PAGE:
Ecosystem war in mobile market, says Nokia CEO


Ecosystem war in mobile market, says Nokia CEO

Ian Grant

The game has changed from a battle of devices to a war of ecosystems, Nokia CEO Steve Elop said, as Nokia, the world's biggest maker of mobile phones, reported a 9% decline in operating profits to €3.2bn from €3.5bn, despite a 4% rise in sales to €42.5bn for 2010.

"The industry changed, and now it's time for Nokia to change faster," he said in the group's annual statement.

According to Nokia, its market share dropped from 34% to 32% as customers switched to high end smartphones like iPhone and Android, despite Nokia shipping more than five million Symbian handsets in the final quarter of 2010.

Analysts said Nokia has been slow to respond to the threat posed by Apple's iTunes and Google's Android app stores. Its own Ovi store had to be redeveloped and Nokia had to recall development of its Symbian ecosystem after it spent two years as an open system product.

Elop said ecosystems represented the broad convergence of the mobility, computing and services industries. He saw a different type of ecosystem emerging around mid-range-to-low-end devices in developing markets. These involved very low-cost components and manufacturing processes.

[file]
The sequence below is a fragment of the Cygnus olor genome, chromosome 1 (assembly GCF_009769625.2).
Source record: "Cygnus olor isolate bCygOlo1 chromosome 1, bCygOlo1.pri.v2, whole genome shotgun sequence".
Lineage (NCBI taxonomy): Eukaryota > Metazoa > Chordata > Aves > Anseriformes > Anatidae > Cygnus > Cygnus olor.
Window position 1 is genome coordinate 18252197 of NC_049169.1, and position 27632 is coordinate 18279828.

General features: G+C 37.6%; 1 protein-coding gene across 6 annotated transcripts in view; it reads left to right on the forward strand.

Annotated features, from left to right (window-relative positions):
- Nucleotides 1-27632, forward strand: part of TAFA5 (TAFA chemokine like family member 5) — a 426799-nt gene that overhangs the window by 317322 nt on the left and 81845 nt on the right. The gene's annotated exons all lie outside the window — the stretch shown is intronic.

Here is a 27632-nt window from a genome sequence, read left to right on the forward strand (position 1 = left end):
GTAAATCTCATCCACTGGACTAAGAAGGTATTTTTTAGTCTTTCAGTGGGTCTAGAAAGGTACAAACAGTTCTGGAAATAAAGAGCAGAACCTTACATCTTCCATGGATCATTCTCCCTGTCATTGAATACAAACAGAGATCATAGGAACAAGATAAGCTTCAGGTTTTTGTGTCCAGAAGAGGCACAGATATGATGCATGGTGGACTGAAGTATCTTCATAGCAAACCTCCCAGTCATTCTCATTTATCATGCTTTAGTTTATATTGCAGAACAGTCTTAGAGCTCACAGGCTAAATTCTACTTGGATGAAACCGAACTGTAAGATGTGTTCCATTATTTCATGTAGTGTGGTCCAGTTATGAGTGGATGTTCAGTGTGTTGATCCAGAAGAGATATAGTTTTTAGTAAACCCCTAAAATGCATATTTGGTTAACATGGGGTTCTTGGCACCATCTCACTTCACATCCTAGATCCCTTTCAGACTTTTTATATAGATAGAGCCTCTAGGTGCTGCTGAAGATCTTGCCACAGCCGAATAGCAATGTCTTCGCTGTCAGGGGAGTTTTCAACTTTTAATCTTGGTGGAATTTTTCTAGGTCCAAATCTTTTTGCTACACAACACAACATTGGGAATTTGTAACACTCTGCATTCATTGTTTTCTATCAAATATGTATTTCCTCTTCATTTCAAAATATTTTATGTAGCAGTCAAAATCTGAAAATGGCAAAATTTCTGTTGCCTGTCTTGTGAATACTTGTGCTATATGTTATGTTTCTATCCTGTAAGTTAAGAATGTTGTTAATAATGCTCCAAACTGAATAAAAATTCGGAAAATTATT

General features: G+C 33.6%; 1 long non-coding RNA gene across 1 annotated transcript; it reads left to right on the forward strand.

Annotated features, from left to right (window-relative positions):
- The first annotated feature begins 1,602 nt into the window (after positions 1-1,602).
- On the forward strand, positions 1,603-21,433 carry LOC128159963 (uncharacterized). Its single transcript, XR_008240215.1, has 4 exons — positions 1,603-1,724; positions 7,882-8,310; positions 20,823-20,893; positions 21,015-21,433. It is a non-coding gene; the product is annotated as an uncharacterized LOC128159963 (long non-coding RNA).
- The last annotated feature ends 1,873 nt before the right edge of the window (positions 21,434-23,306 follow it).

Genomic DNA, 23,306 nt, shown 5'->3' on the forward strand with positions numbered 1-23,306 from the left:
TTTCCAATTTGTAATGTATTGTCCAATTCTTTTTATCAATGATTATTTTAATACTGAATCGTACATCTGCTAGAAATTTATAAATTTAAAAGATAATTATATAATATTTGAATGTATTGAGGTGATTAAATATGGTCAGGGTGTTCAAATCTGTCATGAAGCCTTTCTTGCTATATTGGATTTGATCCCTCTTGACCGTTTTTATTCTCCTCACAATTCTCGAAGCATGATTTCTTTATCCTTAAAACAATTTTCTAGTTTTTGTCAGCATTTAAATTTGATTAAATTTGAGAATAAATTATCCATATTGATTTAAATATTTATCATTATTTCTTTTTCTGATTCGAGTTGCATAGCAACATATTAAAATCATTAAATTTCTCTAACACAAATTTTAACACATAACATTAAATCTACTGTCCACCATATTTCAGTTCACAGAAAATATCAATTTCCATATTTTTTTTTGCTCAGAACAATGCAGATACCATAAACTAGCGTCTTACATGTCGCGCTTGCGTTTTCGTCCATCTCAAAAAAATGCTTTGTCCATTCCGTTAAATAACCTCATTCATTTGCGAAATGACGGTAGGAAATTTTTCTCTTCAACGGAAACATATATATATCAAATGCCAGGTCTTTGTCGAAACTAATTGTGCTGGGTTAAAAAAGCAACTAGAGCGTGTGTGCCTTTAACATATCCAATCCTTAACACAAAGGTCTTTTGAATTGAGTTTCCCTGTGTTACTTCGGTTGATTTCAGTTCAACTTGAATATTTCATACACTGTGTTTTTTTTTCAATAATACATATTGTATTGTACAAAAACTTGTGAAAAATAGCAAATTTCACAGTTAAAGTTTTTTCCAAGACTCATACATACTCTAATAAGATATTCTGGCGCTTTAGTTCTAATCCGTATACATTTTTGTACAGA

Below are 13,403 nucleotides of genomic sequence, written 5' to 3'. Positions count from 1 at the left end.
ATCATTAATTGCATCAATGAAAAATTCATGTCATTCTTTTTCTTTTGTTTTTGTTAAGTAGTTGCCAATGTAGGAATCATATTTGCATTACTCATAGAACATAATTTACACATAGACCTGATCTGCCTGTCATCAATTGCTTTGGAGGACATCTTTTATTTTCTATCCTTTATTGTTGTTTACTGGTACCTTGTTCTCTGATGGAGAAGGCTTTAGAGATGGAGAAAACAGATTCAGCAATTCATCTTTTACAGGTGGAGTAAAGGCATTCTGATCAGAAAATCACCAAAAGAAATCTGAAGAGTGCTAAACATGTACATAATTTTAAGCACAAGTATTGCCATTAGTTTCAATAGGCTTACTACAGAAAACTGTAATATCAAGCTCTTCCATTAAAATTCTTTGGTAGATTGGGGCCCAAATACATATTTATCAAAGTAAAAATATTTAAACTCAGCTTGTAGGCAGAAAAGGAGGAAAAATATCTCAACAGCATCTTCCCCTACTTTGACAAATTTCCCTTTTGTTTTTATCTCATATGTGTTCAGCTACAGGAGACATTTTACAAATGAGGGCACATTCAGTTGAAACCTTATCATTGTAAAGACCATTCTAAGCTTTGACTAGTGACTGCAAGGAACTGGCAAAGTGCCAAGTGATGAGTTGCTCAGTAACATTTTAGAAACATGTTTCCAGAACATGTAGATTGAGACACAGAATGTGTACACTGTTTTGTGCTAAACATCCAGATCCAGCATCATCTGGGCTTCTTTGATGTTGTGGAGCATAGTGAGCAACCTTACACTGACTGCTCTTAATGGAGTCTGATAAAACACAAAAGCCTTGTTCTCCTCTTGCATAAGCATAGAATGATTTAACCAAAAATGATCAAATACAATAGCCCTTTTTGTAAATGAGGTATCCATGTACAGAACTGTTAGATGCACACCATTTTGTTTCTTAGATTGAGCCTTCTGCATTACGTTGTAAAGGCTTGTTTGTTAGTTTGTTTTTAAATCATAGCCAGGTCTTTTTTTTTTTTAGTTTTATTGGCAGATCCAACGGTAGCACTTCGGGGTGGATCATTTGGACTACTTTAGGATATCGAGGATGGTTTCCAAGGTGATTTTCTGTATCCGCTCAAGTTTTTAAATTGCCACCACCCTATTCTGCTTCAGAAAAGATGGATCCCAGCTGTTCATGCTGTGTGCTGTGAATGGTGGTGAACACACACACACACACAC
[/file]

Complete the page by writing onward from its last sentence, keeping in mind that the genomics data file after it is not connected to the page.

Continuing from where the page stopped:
"In this range, brand, scale, price, design, distribution and speed are critical," he said. "We must believe that our strategy simultaneously increases our success in markets where we are strong, while re-opening doors in markets where we are weak."

While Nokia is market leader in China and other emerging markets, iPhone and Android have eroded its position and margins in Europe and the US as consumers trade up to higher margin smart phones.

Elop said Nokia would leverage its location-based services, localised services like Life Tools in emerging markets, and the Ovi Store, which now enjoyed some four million downloads per day from more than 30,000 apps. In contrast, Apple reported that people had now downloaded 10 billion apps from its store, or a million a day for three years.

Elop said there was "a healthy base of developers across the globe" for Nokia's Symbian and emerging MeeGo operating systems.

He said Nokia would provide further details on its strategy and financial plans on 11 February.

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